DeRutter Jones contributed to this story.

    • outraged

      Yeah Mary. You know what a racist organization the Smithsonian Institution is. Looks at this filth they recorded. A song called Little Rabbit Where’s Your Mammy. Recorded by some Klansman named Mike Seeger.


      • nArl

        If you want to be really outraged, check out the album “Grandma Slid Down the Mountain” by children’s musician, folkie, and banjo player extraordinaire Cathy Fink. Not only does it contain “Little Rabbit Where’s Your Mammy”, but it contains tunes such as “the Yodel Polka” and “Briarpicker Brown”. Undoubtedly, the word “Brown” is racist slang that should be banned from the English language.

        To think that I bought my kids all her CDs…

  • Charles Smith

    I wouldn’t want to be charged with disorderly conduct for booing anyone. (Not that I “boo” public performances.) Is one disorderly when they clap? How about, when they shout “you lie” during a speech by an elected official?

  • Always Right

    Why didn’t she leave the event? Maybe she wanted the attention.

    • nArl

      She definitely wanted the attention — she was escorted out of one concert, and showed up to disrupt the next one the following day. According to her own blog, one of the adults talked to her for a while and asked her not to disrupt the performance a second time, to which she replied that she most certainly would.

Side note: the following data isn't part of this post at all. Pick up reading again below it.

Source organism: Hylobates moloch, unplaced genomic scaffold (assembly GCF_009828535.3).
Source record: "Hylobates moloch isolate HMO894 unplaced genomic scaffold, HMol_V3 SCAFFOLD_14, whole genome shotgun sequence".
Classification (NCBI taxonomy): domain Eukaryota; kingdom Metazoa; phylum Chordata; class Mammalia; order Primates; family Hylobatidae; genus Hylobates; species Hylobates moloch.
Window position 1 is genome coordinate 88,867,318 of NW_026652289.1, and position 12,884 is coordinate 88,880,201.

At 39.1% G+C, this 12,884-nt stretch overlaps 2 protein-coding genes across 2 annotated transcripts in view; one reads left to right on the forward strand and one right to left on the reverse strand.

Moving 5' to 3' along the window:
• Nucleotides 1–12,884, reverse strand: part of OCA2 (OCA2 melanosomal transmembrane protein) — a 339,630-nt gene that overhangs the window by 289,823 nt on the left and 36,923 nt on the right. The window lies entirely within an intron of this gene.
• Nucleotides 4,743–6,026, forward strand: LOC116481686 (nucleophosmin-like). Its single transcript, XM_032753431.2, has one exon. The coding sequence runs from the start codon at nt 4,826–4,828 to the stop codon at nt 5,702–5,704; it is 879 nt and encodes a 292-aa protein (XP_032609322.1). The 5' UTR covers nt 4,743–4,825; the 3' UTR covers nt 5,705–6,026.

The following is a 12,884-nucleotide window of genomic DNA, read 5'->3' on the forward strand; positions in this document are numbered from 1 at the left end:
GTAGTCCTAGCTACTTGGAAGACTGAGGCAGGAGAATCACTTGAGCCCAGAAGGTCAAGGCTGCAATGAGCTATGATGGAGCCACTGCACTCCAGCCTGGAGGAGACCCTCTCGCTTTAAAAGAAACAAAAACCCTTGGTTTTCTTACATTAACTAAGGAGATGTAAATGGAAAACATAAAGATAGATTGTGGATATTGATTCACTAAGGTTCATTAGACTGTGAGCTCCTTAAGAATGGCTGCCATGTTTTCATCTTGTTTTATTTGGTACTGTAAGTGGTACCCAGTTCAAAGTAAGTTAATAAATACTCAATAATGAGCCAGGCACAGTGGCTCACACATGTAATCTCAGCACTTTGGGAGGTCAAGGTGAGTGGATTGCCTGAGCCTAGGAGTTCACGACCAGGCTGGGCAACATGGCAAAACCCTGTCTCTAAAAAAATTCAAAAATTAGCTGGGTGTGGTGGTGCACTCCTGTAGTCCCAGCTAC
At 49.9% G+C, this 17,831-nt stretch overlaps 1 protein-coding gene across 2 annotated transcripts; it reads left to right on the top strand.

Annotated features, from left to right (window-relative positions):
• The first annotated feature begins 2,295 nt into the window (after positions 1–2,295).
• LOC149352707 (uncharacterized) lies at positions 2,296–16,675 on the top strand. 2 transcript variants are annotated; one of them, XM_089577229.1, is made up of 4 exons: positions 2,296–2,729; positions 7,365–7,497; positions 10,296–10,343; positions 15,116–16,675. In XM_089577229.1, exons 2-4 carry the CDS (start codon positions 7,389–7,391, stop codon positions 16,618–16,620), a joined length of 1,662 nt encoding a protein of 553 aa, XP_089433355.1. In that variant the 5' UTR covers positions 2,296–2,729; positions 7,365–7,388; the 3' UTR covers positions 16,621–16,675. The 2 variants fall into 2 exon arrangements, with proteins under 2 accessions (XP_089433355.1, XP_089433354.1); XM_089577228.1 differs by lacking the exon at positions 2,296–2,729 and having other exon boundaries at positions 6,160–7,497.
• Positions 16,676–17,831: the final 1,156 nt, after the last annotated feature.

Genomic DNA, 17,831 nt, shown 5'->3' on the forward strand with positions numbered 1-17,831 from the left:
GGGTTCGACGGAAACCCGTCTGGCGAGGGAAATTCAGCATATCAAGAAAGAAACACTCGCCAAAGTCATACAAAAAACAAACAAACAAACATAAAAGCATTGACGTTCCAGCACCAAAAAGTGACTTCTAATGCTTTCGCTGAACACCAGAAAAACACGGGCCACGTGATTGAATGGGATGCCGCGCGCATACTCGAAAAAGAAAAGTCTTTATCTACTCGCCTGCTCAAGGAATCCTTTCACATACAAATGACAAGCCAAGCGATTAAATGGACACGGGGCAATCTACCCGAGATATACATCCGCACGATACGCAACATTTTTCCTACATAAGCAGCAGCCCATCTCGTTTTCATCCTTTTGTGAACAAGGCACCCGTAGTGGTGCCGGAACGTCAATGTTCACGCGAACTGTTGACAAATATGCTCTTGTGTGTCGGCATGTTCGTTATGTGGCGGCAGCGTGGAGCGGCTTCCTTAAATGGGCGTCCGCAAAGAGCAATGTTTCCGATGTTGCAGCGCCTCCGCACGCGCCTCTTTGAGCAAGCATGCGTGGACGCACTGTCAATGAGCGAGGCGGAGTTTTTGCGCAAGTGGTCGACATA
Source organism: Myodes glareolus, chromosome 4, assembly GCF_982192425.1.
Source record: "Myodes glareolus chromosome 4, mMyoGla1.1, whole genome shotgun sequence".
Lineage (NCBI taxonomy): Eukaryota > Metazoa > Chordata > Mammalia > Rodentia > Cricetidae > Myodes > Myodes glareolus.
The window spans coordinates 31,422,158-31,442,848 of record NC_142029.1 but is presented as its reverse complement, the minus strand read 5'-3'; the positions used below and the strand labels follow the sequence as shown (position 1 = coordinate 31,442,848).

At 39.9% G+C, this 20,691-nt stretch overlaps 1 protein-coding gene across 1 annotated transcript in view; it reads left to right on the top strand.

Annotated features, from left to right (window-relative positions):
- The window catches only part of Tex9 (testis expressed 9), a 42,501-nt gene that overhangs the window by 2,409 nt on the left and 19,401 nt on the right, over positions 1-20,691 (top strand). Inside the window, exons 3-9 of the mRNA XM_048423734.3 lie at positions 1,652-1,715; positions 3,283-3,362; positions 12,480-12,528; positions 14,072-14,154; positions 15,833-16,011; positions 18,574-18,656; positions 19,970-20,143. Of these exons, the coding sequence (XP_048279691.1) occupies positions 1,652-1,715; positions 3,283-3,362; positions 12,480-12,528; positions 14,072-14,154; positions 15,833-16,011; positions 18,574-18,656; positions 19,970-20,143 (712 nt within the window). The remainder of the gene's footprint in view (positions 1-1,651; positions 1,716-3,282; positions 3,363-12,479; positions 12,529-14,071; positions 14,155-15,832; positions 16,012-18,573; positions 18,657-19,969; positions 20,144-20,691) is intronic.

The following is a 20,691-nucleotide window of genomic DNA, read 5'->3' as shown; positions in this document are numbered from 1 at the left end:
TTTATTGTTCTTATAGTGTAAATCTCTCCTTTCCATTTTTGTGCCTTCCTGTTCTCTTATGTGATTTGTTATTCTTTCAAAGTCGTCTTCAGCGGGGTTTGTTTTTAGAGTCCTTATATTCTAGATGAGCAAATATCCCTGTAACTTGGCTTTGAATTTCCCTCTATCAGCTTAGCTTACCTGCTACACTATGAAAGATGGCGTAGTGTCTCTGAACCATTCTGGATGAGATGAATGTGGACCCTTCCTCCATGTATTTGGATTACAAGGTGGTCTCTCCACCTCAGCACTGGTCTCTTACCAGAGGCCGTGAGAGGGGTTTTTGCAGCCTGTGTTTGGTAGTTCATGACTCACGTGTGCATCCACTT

• In situations like these, I’m glad I’m not White so I can “safely” roll my eyes at Jackie Carter.

  • MAS from DC (DC stands for Don’t Care)

    Bowen McCauley Dance Company this is the bigger picture. What did Jackie really hear and see? I wasn’t there but I would not be surprise if this company did other plays that seem racist. Maybe people should watch Bowen McCauley Dance Company closely. Are they known for this? If anyone was there please tell me what you think? It’s 2012 I put nothing past no one. Once a two legged dog always a two legged dog. Jackie Carter be strong you may have start something good. It seem the principle is Black maybe she has a White husband. Just because someone skin color is Black, don’t make their mind, heart and soul Black.